Johan Johansen

Avdelingsleder/forskningssjef

(+47) 957 32 132
johan.johansen@nibio.no

Sted
Bodø

Besøksadresse
Torggården, Kudalsveien 6, NO-8027 Bodø

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Sammendrag

recent publication by Belton et al. raises points for policy-makers and scientists to consider with respect to the future of aquaculture making recommendations on policies and investments in systems and areas of the world where aquaculture can contribute most. Belton et al. take an ‘us versus them’ approach separating aquaculture by economics, livelihood choices, and water salinity. They conclude “that marine finfish aquaculture in offshore environments will confront economic, biophysical, and technological limitations that hinder its growth and prevent it from contributing significantly to global food and nutrition security.” They argue that land-based freshwater aquaculture is a more favorable production strategy than ocean/marine aquaculture; they disagree with government and non-governmental organizations spatial planning efforts that add new aquaculture to existing ocean uses; they advocate for an open commons for wild fisheries as opposed to aquaculture; and they oppose ‘open ocean’ aquaculture and other types of industrial, capital-intensive, ‘carnivorous’ fish aquaculture. They discredit marine aquaculture rather than explain how all aquaculture sectors are significantly more efficient and sustainable for the future of food than nearly all land-based animal protein alternatives. As an interdisciplinary group of scientists who work in marine aquaculture, we disagree with both the biased analyses and the advocacy presented by Belton et al. Marine aquaculture is growing and is already making a significant contribution to economies and peoples worldwide. None of the concerns Belton et al. raise are new, but their stark statement that farming fish in the sea cannot ‘nourish the world’ misses the mark, and policy-makers would be wrong to follow their misinformed recommendations.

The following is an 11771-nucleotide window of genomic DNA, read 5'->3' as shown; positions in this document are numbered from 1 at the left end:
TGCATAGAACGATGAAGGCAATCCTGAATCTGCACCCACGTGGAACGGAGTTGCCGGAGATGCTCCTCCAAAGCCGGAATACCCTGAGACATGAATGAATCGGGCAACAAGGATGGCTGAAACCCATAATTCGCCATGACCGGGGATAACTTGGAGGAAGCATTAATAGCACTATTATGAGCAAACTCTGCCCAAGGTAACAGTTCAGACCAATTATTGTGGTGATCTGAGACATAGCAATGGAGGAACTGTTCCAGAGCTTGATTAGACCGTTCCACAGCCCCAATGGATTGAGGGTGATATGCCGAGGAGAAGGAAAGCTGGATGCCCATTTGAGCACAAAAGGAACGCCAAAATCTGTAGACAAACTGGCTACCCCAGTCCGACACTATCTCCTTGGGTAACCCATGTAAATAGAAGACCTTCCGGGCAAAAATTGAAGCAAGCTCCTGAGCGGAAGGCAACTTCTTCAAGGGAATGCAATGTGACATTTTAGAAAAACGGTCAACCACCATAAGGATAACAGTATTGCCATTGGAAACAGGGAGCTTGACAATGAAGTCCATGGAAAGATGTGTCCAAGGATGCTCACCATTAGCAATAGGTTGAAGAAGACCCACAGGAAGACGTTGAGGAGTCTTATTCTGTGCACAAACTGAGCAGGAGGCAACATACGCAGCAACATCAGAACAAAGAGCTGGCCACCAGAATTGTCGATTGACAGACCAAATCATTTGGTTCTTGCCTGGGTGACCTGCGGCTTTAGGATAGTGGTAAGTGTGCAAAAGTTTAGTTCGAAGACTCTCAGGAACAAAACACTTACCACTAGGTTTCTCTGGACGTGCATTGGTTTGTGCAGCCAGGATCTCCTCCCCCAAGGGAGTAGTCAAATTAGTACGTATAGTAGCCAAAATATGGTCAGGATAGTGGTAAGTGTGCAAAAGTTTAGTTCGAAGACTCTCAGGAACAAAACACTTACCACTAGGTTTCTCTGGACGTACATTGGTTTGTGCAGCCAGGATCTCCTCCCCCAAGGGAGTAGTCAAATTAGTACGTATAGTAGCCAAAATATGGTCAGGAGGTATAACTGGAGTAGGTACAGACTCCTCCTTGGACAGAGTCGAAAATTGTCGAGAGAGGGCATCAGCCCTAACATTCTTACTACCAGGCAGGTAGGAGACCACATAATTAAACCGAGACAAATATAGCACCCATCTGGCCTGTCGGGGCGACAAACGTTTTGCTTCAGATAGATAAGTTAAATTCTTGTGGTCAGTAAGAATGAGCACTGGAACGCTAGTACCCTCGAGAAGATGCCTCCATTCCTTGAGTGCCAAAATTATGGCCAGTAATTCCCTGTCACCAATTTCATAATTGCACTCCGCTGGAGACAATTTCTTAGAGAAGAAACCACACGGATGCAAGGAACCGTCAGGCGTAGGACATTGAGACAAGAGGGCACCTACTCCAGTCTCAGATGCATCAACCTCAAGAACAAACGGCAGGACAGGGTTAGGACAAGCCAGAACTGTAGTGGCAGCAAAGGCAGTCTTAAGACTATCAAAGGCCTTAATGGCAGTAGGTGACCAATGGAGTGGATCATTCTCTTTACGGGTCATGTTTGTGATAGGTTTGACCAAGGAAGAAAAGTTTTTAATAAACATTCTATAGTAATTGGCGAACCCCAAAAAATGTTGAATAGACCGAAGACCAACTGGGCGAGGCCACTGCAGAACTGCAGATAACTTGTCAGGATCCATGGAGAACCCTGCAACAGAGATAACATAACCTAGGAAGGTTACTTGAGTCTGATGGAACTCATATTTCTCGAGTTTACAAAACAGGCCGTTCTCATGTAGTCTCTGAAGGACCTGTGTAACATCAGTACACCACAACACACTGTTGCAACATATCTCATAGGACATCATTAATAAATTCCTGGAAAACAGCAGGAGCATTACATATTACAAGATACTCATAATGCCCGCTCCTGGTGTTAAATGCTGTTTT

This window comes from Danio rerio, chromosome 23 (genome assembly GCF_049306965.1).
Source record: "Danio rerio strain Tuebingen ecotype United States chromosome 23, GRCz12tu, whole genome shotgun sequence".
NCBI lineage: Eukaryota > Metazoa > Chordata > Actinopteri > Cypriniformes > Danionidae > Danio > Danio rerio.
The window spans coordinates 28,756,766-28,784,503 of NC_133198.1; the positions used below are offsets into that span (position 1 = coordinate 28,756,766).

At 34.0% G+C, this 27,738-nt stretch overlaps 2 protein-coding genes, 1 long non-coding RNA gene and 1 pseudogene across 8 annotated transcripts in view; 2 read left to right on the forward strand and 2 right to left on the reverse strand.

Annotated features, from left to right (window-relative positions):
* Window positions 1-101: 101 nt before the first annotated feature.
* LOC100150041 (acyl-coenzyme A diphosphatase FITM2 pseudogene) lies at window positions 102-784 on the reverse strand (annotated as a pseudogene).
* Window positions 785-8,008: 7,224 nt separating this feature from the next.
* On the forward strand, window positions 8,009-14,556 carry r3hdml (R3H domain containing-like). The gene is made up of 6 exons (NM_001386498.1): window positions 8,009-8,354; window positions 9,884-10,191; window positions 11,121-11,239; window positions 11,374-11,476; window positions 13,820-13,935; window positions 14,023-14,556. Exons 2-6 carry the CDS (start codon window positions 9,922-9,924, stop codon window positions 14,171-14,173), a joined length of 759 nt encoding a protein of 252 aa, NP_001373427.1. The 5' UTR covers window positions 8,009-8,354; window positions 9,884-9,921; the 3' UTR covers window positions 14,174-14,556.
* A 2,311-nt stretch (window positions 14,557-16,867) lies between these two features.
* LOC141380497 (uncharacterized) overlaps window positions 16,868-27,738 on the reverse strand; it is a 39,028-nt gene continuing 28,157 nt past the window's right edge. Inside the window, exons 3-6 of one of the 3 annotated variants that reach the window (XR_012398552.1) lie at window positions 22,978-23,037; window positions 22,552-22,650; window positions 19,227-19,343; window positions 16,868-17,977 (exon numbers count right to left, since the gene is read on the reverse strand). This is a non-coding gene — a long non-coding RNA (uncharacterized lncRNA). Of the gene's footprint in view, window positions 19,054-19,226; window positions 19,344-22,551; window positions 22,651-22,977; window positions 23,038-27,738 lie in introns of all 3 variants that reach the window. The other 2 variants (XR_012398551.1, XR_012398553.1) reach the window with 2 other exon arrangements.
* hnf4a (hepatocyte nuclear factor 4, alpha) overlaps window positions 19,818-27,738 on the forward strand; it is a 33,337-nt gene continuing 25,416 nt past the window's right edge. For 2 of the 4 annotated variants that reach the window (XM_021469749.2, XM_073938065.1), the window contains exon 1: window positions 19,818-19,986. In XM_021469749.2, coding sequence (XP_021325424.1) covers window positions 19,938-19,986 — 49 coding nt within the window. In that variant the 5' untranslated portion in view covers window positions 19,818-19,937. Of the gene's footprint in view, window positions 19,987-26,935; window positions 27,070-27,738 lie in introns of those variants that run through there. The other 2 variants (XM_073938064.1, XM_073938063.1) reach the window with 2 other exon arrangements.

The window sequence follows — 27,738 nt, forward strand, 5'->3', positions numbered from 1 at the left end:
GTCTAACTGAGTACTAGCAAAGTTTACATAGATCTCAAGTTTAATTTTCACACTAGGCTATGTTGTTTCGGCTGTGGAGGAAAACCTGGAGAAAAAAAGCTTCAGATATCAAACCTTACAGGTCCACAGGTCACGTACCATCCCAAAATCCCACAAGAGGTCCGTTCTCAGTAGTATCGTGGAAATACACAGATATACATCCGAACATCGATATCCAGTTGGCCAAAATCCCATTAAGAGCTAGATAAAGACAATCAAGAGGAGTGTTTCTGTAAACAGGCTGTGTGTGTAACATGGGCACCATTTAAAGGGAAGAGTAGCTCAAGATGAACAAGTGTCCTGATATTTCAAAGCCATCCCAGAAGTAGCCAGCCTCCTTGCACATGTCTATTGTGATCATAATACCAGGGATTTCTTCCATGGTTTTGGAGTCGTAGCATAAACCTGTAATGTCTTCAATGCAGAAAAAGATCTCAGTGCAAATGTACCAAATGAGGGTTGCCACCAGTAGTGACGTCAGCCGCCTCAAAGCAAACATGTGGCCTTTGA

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Sammendrag

Salmon processing commonly involves the skinning of fish, generating by-products that need to be handled. Such skin residues may represent valuable raw materials from a valorization perspective, mainly due to their collagen content. With this approach, we propose in the present work the extraction of gelatin from farmed salmon and further valorization of the remaining residue through hydrolysis. Use of different chemical treatments prior to thermal extraction of gelatin results in a consistent yield of around 5%, but considerable differences in rheological properties. As expected from a cold-water species, salmon gelatin produces rather weak gels, ranging from 0 to 98 g Bloom. Nevertheless, the best performing gelatins show considerable structural integrity, assessed by gel permeation chromatography with light scattering detection for the first time on salmon gelatin. Finally, proteolysis of skin residues with Alcalase for 4 h maximizes digestibility and antihypertensive activity of the resulting hydrolysates, accompanied by the sharpest reduction in molecular weight and higher content of essential amino acids. These results indicate the possibility of tuning salmon gelatin properties through changes in chemical treatment conditions, and completing the valorization cycle through production of bioactive and nutritious hydrolysates.

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Sammendrag

EU aquaculture produces only a small fraction of the internal demand of aquatic foods, but boosting this activity must be done in compliance with high standards of environmental protection and social benefits, as fostered by the policies on circular economy recently launched by the EU. Nevertheless, the assessment of the environmental sustainability of aquaculture and other food production systems is complex, due to the different tools and approaches available. Moreover, the current EU regulatory framework may be restricting the options to implement some circular solutions. This paper examines the controversies related to the assessment of environmental impacts of aquaculture processes and the different available circular solutions, with a focus on the best options to valorize aquaculture side streams and how current regulatory burdens and gaps should be solved.